The less skilled you are the more the FS will help.

Wait for a wet day and jam some 2x2's between the lower arm and underside of the shock mounts on the rear of your car then go for a drive. If you're still alive after a couple of days? remove them and you'll instantly feel like Lewis Hamilton.

Hardtails are useless.
  • 5 2
 Good to see a top-level race bike that isn't $10k like every S-Works has been for the past 10 years lol
  • 2 0
 If you want to see a review by XC riders, PB isn't the first place to look....

But shorter stem/wider bar combo, longer travel fork and it's Enduro!
  • 1 0
 HA 9k, nope, no thank you. Besides the elite, who do this for a living, what regular working "joe" has the spare cash? They need to review the damn base model, which is a bit more within reach.
  • 5 3
 I rode the 26inch top fuel, but the creaky pressfit was just too much of a pain for me to keep the bike.
  • 4 2
 today the droppers available in the market are too heavy (for a cross country race at least)
  • 13 4
 That weight gain is irrelevant for the energy you save on descents and minimize risk of crashing. XC boys don't ride those because A they are extremely adaptive conservatives and B no major company has yet made a lightweight dropper and put it on on their bikes so it sells better. That feature should be of highest interest for amateurs who do not possess skills of top dogs.
  • 4 0
 N1NO won some lopes $ by clearing the steepest trail in Laguna, 1st try, seat up.
  • 3 0
 Get Danny Macaskill there and he'll do it 1st try, no front wheel. It may be a good argument why save weight by not running front wheels Big Grin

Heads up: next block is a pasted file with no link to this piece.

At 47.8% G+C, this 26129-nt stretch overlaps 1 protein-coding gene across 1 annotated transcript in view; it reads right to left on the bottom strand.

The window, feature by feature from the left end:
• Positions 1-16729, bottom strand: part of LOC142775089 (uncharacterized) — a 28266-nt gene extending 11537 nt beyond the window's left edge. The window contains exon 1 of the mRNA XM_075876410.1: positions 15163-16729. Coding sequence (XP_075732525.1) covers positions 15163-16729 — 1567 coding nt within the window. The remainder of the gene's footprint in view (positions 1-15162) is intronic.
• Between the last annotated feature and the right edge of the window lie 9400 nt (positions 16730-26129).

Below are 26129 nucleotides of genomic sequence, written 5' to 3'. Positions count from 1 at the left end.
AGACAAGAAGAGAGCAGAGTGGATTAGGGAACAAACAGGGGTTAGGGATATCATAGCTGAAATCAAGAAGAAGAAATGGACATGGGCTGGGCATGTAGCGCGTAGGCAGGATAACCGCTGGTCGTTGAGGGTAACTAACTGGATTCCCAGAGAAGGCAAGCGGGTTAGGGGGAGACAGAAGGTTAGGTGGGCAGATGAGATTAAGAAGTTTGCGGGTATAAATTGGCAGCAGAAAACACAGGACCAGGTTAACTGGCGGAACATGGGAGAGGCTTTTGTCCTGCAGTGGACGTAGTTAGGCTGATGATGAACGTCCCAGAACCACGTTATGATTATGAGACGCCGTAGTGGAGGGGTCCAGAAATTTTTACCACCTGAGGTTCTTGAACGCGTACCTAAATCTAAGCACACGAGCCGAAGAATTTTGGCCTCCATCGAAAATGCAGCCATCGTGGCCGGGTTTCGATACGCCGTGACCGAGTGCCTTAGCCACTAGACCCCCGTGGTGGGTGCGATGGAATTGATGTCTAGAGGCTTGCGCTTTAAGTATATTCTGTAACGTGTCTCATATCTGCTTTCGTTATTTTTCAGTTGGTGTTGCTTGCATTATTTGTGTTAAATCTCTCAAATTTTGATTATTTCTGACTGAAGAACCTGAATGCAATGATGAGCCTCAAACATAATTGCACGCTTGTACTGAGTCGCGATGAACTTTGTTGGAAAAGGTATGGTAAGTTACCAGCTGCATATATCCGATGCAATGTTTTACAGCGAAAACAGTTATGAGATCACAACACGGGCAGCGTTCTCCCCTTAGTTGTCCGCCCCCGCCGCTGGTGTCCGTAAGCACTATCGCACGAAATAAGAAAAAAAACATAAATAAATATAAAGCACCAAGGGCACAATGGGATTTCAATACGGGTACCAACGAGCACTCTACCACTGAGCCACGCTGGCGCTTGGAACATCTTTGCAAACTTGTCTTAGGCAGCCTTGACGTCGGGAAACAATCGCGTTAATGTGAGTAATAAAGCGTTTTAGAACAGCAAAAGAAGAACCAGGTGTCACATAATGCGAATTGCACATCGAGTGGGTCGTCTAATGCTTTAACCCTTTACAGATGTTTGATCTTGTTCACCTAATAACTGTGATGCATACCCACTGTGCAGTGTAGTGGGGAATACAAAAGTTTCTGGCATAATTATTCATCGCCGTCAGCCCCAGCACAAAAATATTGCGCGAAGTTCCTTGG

• 2 0
 so no one mentioned the crochet cabling?
  • 2 0
 carbon salsa spearfish less $ better race design ? one pivot less hassle
  • 1 0
 sick bike for sure. this, an aggro steel hardtail and a dh machine would be perfect imo.
  • 5 3
 Not even reading any reviews with. $5000+ price tag anymore.Mental
  • 1 0
 I have the original 2001 Trek Fuel 100. Its amazing how much bikes have changed.
  • 1 0
 after watching XC on youtube ( top guys and girls) you appreciate the fitness and skills of the riders, all good stuff!
  • 1 0
 I bought my Top Fuel 9.9 half year ago amazing bike. I've done some dh section in Morzine (france)perfect
  • 9 8
 That's an expensive bike, shame they are fucking over their dealers.
  • 3 1
 Luckily, it's only in America (for now). Also just for editing purposes the bike is the 9.9sl rather than 9.8. Looks very fast.
  • 4 0
 Could you elaborate on the screwing of dealers?
  • 2 0
 Trek announced they will start selling bikes online and ship it to the shop of your choice. The shop will make about 80% of the profit margin they usually do.
  • 19 0
 except the shop don't have to hold stock. all they have to do is build the thing. Sounds great to me, and I work in a shop
  • 4 1